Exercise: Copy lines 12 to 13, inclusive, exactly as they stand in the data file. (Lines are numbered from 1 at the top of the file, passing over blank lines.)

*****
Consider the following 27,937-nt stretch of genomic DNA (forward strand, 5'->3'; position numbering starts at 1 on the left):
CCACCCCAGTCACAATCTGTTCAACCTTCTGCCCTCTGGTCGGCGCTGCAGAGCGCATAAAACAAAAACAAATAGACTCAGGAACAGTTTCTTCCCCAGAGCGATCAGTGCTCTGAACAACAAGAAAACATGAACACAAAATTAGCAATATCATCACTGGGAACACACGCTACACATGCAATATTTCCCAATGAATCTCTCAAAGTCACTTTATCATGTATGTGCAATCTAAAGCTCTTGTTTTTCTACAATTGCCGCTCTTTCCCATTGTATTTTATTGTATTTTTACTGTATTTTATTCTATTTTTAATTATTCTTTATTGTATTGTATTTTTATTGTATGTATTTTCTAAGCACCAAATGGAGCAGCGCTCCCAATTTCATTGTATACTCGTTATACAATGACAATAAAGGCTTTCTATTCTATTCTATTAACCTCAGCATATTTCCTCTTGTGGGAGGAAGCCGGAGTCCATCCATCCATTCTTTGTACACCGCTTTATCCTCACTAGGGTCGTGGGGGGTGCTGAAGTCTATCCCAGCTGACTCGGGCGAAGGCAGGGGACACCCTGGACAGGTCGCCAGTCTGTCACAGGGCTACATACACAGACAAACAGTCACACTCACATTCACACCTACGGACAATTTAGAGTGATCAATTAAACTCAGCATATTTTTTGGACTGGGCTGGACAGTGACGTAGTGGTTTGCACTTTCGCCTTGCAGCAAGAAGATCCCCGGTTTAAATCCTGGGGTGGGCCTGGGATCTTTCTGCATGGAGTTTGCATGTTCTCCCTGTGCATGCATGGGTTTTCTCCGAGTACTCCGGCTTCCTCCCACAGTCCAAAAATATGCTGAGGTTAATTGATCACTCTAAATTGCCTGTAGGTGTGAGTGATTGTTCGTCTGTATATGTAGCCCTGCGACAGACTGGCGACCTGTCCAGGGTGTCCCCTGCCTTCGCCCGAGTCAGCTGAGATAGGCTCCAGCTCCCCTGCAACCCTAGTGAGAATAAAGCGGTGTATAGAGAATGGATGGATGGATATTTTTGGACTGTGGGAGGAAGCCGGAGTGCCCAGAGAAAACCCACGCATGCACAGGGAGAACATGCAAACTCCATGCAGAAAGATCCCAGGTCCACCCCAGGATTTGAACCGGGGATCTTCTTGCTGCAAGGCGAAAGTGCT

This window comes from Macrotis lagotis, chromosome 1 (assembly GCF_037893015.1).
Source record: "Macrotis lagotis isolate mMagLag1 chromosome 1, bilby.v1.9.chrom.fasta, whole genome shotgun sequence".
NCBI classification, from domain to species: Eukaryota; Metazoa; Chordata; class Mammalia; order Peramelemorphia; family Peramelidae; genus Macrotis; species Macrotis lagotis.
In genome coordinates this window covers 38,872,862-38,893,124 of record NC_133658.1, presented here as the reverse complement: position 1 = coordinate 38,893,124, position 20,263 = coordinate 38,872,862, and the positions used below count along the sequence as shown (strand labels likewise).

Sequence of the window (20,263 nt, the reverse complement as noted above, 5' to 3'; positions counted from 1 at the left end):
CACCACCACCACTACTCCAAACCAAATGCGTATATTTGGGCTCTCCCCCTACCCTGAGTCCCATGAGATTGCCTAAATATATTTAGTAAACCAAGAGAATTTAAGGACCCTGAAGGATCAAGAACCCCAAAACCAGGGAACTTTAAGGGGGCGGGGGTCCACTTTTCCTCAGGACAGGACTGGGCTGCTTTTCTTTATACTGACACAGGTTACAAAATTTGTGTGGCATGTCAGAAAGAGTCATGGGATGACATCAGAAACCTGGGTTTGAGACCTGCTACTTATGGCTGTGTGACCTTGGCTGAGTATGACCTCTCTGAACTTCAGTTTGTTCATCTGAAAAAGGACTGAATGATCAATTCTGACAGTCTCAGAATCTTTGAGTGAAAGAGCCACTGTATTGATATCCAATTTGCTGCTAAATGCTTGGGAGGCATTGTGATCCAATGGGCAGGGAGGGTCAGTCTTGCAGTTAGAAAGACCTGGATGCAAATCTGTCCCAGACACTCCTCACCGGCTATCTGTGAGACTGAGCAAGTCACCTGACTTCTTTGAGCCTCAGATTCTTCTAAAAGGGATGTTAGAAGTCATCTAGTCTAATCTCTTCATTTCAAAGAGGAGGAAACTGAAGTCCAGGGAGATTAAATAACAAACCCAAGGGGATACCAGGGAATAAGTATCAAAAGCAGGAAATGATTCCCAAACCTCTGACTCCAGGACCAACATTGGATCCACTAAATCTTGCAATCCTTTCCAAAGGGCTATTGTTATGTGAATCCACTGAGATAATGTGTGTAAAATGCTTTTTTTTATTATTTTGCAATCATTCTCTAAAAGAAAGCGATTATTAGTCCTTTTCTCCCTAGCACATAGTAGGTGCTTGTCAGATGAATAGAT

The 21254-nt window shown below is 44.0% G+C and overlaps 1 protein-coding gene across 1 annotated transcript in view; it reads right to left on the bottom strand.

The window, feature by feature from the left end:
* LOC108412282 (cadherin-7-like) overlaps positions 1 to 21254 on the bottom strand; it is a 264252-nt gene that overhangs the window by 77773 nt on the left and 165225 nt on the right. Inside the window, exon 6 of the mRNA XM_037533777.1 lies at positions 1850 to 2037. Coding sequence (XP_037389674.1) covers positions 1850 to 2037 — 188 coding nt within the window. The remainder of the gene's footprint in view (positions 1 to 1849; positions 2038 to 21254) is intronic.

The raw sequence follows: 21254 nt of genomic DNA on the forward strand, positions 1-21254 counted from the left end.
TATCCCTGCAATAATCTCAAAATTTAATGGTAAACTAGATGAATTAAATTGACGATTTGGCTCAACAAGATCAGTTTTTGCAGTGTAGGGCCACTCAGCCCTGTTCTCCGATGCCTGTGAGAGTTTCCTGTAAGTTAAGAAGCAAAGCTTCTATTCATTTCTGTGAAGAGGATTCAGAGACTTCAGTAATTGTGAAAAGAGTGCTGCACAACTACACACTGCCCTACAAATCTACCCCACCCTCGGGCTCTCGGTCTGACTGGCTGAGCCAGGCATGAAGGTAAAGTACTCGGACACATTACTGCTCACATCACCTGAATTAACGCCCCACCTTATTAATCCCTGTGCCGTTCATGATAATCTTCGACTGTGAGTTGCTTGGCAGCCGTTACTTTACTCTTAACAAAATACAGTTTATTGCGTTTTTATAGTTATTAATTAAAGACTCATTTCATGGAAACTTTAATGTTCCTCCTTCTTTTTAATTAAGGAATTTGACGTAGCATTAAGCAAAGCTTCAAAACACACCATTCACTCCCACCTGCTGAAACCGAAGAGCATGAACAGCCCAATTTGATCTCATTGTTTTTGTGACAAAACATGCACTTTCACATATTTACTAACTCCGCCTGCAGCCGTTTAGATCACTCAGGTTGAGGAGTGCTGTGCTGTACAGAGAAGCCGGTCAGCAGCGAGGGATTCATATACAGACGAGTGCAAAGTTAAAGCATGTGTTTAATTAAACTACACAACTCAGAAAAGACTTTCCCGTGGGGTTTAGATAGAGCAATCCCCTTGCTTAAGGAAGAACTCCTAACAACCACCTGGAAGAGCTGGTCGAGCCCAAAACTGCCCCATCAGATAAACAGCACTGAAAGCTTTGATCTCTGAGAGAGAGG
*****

The raw sequence follows: 21254 nt of genomic DNA on the forward strand, positions 1-21254 counted from the left end.
TATCCCTGCAATAATCTCAAAATTTAATGGTAAACTAGATGAATTAAATTGACGATTTGGCTCAACAAGATCAGTTTTTGCAGTGTAGGGCCACTCAGCCCTGTTCTCCGATGCCTGTGAGAGTTTCCTGTAAGTTAAGAAGCAAAGCTTCTATTCATTTCTGTGAAGAGGATTCAGAGACTTCAGTAATTGTGAAAAGAGTGCTGCACAACTACACACTGCCCTACAAATCTACCCCACCCTCGGGCTCTCGGTCTGACTGGCTGAGCCAGGCATGAAGGTAAAGTACTCGGACACATTACTGCTCACATCACCTGAATTAACGCCCCACCTTATTAATCCCTGTGCCGTTCATGATAATCTTCGACTGTGAGTTGCTTGGCAGCCGTTACTTTACTCTTAACAAAATACAGTTTATTGCGTTTTTATAGTTATTAATTAAAGACTCATTTCATGGAAACTTTAATGTTCCTCCTTCTTTTTAATTAAGGAATTTGACGTAGCATTAAGCAAAGCTTCAAAACACACCATTCACTCCCACCTGCTGAAACCGAAGAGCATGAACAGCCCAATTTGATCTCATTGTTTTTGTGACAAAACATGCACTTTCACATATTTACTAACTCCGCCTGCAGCCGTTTAGATCACTCAGGTTGAGGAGTGCTGTGCTGTACAGAGAAGCCGGTCAGCAGCGAGGGATTCATATACAGACGAGTGCAAAGTTAAAGCATGTGTTTAATTAAACTACACAACTCAGAAAAGACTTTCCCGTGGGGTTTAGATAGAGCAATCCCCTTGCTTAAGGAAGAACTCCTAACAACCACCTGGAAGAGCTGGTCGAGCCCAAAACTGCCCCATCAGATAAACAGCACTGAAAGCTTTGATCTCTGAGAGAGAGG